Following the analogy of the rule of real property that an estate granted to two persons created a joint tenancy rather than a tenancy in common, it was early held and, except as changed by statute,20 the law remains that promises by two or more persons create a joint duty unless the contrary is stated.21 "It is a general presumption of law when two or more persons undertake an obligation that they undertake jointly, words of severance are necessary to overcome this primary presumption."22 The fact that the interests of the obligors in the contract are diverse, does not prevent the duty from being joint.23 But where, as in a subscription paper,

19Thus in Bro. Abr. Covenant 49, the case is stated of a covenant made with twenty persona, and with each of them to make certain sea banks. Failure to perform the promise resulted in damages to the land to two, and they were allowed to sue without the others. Brooke adds that "it seems that each should bring an action by himself." It is difficult to find any logical objection to such separate actions, and also it would seem that there had been a violation of a covenant made jointly to the twenty, slingsby's Case, 5 Coke, 18 b, would, however, probably be regarded generally as having settled the law that a right cannot be joint and several.

20See infra, Sec.336.

21 Sheppard's Touchstone, 375; Fors-ter v. Taylor, 3 Camp. 49; White v. Tyndall, 13 A. C. 263; Armstrong v. Cahill, 6 L. R, Ir. 440; Noyes v. Barnard, 63 Fed. 782, 11 C. C. A. 424; Milner Bank Ac. Co. v. Whipple's Est.,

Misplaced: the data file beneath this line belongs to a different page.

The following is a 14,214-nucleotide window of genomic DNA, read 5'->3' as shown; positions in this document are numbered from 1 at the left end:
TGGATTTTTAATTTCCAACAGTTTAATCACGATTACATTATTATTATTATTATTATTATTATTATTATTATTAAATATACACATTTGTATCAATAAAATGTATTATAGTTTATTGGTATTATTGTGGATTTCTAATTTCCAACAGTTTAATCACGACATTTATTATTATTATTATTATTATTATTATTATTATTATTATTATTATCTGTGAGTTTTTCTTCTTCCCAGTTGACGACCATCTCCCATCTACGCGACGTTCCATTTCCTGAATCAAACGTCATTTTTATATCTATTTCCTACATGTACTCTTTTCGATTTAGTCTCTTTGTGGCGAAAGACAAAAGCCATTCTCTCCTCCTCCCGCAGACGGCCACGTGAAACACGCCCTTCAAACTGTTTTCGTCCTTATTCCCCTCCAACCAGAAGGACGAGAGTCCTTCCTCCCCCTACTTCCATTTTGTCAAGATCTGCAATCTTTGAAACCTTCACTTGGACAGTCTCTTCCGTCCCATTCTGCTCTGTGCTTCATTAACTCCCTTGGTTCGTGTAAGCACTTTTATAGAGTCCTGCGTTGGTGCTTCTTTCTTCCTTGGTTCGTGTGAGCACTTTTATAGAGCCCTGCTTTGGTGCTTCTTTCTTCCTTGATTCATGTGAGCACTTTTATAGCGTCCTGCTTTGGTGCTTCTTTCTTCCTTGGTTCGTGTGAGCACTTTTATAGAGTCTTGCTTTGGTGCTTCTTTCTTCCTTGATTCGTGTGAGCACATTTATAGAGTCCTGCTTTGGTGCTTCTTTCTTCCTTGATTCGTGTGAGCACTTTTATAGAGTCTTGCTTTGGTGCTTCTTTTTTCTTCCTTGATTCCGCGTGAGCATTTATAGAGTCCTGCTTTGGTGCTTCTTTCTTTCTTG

61 Colo. 252, 156 Pac. 1098; Eller v. Lacy, 137 Ind. 436, 36 N. E. 1088; Nabors v. Producers' Oil Co., 140 La. 985, 74 So. 527, L. R. A. 1917 D. 1115; New Haven & Northampton Co. v. Hayden, 119 Mass. 361; Eveleth v. Sawyer, 96 Me. 227, 52 Atl. 639; Hill v. Combs, 92 Mo. App. 242; Turley v. Thomas, 31 Nev. 181, 101 Pac. 568, 135 Am. St. 667; Alpaugh v. Wood, 53 N. J. L. 638, 23 Atl. 261; Kortvelly-essy v. Manhattan Cooperage Co., 162 N. Y. App. Div. 285,147 N. Y. S. 686; Turley v. Thomas, 31 Nev. 181, 101 Pac. 568; Clements v. Miller, 13 N. Dak. 176, 100 N. W. 239; Pittaley p. King, 206 Pa. 193, 55 Atl. 920; Mints v. Tri-County Natural Gas Co., 259 Pa. 477, 103 Atl. 286; Morrison v. American Surety Co., 224 Pa. 41, 73 Atl. 10; Smith v. Doty, 91 Wash. 315, 157 Pac 881; Elliott v. Bell, 37 W. Va. 834,17 S.E.399.

22 Philadelphia v. Reeves, 48 Pa. 472.

23Alpaugh v. Wood, 53 N. J. L.